Ann Burgess on The Changing Model of Undergraduate Education
  Ann Burgess     Biography    
Recorded: 29 Apr 2005

When I was an undergraduate the model was very much the path of sit and listen to the faculty member and try to remember everything he said. We didn’t do a lot of group work. I wish I would have. I think I would have learned more and it would have been—I mean, I’m very happy with my undergraduate experience, but looking back and knowing what I do know now, I would have loved to have groups to interact within especially being a chemistry major. When in my dorm, I couldn’t walk down the hall and talk to somebody if I was having a problem, because those were the olden days when there were segregated dorms. Nowadays that’s another nice thing about dorms that have males and females together. They’re even here in Madison and I’m sure lots of other places now, dorms that emphasize community. There is a dorm for women in science, so it makes it very easy then to form these groups even if the class doesn’t make formal groups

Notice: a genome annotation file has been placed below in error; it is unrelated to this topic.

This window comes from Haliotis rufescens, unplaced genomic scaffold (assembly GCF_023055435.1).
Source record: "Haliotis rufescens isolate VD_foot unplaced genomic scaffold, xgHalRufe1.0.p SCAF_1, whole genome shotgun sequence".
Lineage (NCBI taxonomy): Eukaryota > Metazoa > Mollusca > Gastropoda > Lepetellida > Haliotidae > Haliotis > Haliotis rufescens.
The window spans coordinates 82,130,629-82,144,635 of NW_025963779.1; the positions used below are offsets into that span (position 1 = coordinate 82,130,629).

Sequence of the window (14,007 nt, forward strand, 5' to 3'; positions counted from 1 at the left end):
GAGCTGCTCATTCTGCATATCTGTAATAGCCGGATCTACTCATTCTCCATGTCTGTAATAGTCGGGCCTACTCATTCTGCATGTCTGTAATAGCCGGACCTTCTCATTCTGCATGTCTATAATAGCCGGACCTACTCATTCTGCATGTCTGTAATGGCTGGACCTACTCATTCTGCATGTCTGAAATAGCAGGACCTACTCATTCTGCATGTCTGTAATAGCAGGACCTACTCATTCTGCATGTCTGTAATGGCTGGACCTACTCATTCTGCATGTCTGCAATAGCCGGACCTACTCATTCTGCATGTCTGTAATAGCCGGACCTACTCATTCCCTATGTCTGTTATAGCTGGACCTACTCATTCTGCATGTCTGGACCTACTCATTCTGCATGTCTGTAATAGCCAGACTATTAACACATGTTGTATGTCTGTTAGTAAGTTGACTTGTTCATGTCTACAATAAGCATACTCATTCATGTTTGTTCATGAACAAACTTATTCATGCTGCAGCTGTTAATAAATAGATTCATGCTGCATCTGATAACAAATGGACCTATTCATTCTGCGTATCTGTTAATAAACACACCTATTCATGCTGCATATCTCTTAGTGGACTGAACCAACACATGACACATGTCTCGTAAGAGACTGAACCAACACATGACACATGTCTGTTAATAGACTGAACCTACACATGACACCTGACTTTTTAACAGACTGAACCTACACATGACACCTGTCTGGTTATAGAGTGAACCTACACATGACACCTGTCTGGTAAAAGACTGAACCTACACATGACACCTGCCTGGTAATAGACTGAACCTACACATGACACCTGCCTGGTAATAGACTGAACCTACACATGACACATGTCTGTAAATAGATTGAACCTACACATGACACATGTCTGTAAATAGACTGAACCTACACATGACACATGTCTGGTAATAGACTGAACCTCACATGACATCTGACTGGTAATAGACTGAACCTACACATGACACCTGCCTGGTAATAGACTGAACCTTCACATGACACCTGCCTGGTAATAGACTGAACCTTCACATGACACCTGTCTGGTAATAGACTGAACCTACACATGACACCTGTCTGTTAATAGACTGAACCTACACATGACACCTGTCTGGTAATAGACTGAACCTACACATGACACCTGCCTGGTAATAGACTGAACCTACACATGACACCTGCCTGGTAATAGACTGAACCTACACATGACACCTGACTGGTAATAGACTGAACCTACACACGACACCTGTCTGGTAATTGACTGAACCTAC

Ann Burgess is the Director Emeritus of the Biology Core Curriculum. She earned her B.S. in chemistry from UW-Madison and her Ph.D. in biochemistry and molecular biology from Harvard University. She was a Senior Lecturer at the University of Wisconsin-Madison from 1987 to 2002.

Biology Core Curriculum is four semester intercollege honors program that provides a broad and integrated background for students interested in any field of biological science. She is interested in undergraduate science education with a particular accent on laboratory and filed experiences that absorb students in process of science.

Ann Burgess is running in several UW-Madison and national efforts to advance science education, including the BioQUEST Consortium and the National Institute of Science Education's College Level One team.